St Mary’s University in Twickenham is to end the practice of making unconditional offers (awards of places that aren’t dependent on future A-level results) “to ensure it maintains its entry standards”. Th e problem appears to be, amazingly enough, that if students are studying for exams, the core purpose of which is to get them into university, and they’re told they don’t need to pass them to get into university, they’re not especially bothered whether or not they pass them.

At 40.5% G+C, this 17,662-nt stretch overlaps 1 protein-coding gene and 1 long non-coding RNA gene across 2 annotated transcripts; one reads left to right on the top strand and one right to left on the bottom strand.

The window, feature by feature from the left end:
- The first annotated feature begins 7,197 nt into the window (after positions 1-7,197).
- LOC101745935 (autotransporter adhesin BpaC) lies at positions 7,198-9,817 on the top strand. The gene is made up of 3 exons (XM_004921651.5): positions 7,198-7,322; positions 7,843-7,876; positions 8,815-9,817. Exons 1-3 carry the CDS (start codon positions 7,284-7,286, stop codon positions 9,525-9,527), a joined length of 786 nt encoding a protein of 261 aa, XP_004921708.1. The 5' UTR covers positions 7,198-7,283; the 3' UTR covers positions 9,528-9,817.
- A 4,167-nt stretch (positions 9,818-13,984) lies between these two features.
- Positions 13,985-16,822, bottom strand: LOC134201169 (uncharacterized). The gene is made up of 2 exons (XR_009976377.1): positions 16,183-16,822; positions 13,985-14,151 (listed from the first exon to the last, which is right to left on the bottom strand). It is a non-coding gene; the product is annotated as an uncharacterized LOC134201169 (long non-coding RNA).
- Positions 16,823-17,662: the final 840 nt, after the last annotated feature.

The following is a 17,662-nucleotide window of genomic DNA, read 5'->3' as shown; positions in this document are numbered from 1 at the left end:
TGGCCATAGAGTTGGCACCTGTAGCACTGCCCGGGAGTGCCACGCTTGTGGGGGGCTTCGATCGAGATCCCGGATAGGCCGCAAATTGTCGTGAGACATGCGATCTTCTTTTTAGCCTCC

This doesn’t mean that they haven’t been studying, of course – these offers tend to come about half-way through the second of final year of A-level studies, so the student will already have been through the bulk of the syllabus. What they’re missing out is the last-minute cramming of facts (and maybe a little judicious cheating) that will enable them to jump through the hoops held out by the examining boards – facts that, if they didn’t know them before, will probably have evaporated within days of the exams themselves. It’s only a problem for the universities because those A-level results are the objective measure by which they identify how adept their new students are; although all they really measure is how good they are at passing exams, not their actual aptitude for or understanding of applied mathematics, Spanish literature, existential phenomenology or whatever. The standards of the new students aren’t affected by unconditional offers, but the publishable statistics are, and they’re what matters (to politicians as well as universities). And to admit this would be to suggest that the whole exam system as we know it at the moment is pretty much pointless. And then we’d really have to start asking what education is really for. And nobody wants that, do they?